Brand Journalism: Better Than the Real Deal?
Brand journalism. Maybe you’ve heard the term and wonder what it means. Maybe you’ve also heard that it’s really only meant for the big guys — companies like Nike or Coca-Cola — who can afford to set up true newsroom-style publishing environments in-house.
Actually, if you consistently publish and push out quality content that engages your audience, you’re already a brand journalist. And despite the newspaper journalists snubbing their noses at it, your efforts in brand journalism are a good thing.
Mind you, I believe in the power of objective reporting as much as anyone. But we’re talking about something different here — something that can open doors for your business to voice who you are and what you represent.
What is brand journalism, really? And what makes it an effective form of both marketing and journalism? Here’s my take on what brand journalism means — and why you can no longer dismiss it.
Brand journalism defined
To understand brand journalism, first consider what other forms of journalism involve: researching, reporting, collecting, writing, editing, and disseminating news for broad audiences. Apply that to a company brand, and the tasks of researching, writing, editing, and so on remain the same — but the focus is on your company and industry.
Sounds a lot like content marketing, right? Well, it is content marketing. It’s just another name, one that underscores the fact that good content is a lot like good journalism — both tell stories, rely on credible sources, convey information in clear terms, and are thoroughly fact-checked and remarkably written.
Brand journalism versus journalism
Whether they graduated from J-school or not, brand journalists do what newspaper or magazine journalists do: they find and tell original stories. Both jobs require research, writing, editing, and breaking down complex information in ways general audiences can understand. Both also work under tight, often daily deadlines.
Where the jobs differ, however, is that traditional journalists function more as independent, objective reporters, while brand journalists are affiliated with a brand, and ultimately what they write needs to reflect or align in some way with an overarching company story.
Does this mean that brand journalism is fluff? Not at all. Done well, brand journalism doesn’t read like a sales pitch. In fact, “brand journalism is when a brand [or company] is the platform or the sponsor of content that is created for the user as opposed to the brand,” says long-time content marketer Michael Brenner in an interview with Forbes. “So it is not promotional or insidiously advertising. It is real content created for consumers by people who care about creating quality content.”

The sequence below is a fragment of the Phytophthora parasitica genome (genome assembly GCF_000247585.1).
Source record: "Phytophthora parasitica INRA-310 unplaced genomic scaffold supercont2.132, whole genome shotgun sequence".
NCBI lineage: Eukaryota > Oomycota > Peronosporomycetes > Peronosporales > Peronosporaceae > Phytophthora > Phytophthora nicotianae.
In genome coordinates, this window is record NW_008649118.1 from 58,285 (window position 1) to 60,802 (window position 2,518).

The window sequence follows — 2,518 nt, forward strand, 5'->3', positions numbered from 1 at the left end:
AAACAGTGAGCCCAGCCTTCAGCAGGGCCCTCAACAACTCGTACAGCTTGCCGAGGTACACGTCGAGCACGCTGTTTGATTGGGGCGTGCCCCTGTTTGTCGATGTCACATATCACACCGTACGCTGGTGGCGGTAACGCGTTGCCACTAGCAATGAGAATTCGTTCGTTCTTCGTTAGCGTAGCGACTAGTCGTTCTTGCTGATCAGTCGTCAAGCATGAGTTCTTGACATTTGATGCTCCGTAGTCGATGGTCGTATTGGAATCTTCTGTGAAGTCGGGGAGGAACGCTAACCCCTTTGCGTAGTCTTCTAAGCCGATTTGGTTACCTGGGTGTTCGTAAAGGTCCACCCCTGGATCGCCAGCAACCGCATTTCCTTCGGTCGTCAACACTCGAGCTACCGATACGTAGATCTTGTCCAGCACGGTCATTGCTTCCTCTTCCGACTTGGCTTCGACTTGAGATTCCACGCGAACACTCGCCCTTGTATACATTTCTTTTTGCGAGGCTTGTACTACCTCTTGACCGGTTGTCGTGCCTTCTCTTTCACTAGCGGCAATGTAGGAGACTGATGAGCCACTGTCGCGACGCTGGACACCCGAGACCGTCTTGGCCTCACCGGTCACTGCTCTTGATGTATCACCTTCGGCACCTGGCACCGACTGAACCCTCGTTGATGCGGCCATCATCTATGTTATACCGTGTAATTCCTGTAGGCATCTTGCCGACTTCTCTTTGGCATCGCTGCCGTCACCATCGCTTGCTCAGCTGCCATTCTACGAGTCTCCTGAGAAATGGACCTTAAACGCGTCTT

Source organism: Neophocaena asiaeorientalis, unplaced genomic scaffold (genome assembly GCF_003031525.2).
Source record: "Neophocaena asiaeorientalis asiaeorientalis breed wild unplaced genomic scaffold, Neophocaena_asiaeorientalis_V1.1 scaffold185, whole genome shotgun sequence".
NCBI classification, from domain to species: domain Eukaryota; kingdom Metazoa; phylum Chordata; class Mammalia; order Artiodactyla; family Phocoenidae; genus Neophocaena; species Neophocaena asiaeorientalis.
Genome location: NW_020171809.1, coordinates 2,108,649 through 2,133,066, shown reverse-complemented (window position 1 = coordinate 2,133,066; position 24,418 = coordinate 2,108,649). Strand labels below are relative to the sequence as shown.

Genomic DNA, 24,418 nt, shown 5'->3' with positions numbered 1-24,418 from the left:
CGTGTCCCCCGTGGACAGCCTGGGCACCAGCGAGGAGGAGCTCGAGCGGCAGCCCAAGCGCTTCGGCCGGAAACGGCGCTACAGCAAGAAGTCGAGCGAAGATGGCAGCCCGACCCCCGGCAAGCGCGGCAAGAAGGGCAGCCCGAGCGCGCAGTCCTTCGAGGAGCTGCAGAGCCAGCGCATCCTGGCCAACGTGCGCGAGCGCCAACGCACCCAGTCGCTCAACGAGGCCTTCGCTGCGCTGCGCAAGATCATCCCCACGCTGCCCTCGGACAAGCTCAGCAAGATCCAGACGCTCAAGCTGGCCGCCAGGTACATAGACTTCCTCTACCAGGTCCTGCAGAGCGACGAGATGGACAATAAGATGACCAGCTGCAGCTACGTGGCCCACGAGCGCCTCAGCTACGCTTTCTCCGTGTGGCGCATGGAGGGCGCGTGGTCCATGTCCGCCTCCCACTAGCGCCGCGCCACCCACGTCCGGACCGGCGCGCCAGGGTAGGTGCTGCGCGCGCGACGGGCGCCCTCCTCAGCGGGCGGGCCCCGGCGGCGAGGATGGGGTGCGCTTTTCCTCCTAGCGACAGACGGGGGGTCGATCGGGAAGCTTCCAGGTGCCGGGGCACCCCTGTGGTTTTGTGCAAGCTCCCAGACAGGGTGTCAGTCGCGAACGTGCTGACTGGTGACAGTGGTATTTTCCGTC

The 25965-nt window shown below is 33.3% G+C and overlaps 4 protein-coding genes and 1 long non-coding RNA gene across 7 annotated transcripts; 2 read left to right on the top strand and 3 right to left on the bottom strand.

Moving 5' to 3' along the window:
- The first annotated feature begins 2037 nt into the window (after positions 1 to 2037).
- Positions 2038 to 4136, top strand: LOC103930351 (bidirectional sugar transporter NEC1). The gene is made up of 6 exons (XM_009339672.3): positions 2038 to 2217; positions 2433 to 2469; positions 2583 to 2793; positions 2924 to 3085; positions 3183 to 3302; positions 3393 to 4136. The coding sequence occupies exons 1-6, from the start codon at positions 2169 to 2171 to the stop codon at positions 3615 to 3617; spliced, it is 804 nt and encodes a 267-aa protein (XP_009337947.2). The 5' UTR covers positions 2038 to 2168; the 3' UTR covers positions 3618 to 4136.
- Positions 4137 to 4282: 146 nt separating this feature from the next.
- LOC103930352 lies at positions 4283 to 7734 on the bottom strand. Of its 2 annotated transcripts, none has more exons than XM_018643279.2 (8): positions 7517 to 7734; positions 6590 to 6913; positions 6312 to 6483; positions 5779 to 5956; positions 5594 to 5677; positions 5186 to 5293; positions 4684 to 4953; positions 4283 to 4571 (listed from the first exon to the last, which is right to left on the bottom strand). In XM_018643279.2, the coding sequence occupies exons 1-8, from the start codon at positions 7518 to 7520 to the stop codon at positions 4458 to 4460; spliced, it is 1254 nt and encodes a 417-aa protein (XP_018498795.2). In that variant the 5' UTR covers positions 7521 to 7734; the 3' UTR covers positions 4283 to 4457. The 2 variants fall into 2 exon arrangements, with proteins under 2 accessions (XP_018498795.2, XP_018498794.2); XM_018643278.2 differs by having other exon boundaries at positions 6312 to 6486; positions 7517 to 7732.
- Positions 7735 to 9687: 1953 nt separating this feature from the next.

Brand journalism and modern marketing
Brand journalists are as much modern marketers as they are journalists. Done well, brand journalism uses well-crafted content to attract, educate, and engage audiences; build credibility among company leaders and employees; achieve core marketing and business objectives; generate demand; and ultimately inspire action.
Now think of the typical newspaper article. Do the same goals of audience engagement and demand generation apply? Not really. The priority is objective reporting, not building trust and offering helpful advice to readers.
“Brand journalists are essentially marketers who approach the promotions of their brand with the eyes, insight, and delivery of a reporter,” says digital marketer James Anderson in an article for Top Rank. In brand journalism, you’re not one or the other — marketer or journalist. You’re both.
Brand journalism comes in many shapes and sizes
Some marketers think brand journalism only works for enterprise-level companies. That’s not the case. Businesses of all sizes practice forms of brand journalism to varying degrees and on different scales. At one end of the spectrum, global companies like Cisco and HSBC operate full-fledged, corporate-branded news sites with stories and videos created largely by in-house editorial teams. These sites come across as authentic media outlets but add to the mix things like case studies, employee profiles, and hyperlinks to company webpages.
At the opposite end, a local healthcare provider might publish blog posts and send digital newsletters with tips on preventive medicine. Or a regional bank might release monthly videos on topics like retirement planning and innovative investing.
In all of these cases, businesses assume the role of publishers and journalists. And why shouldn’t they?
“Instead of letting the media create stories about you and shaping the perception about your brand, you want to shape the perception of your brand yourself using your own media,” says Stacey Acevero, manager of social media at Vocus, in a video interview.
You don’t have to be one of the big guys to be a brand journalist and publish solid, well-researched, well-written content that engages your audience and addresses your marketing goals. Brand journalism/content marketing gives you a platform from which to voice your ideas and build rapport with your audience. Do it well, consistently, and with a plan, and it will pay off.
Want more information about how content marketing (and brand journalism) can move your company forward? Download our eBook, “How to Grow Your Business With Content Marketing.”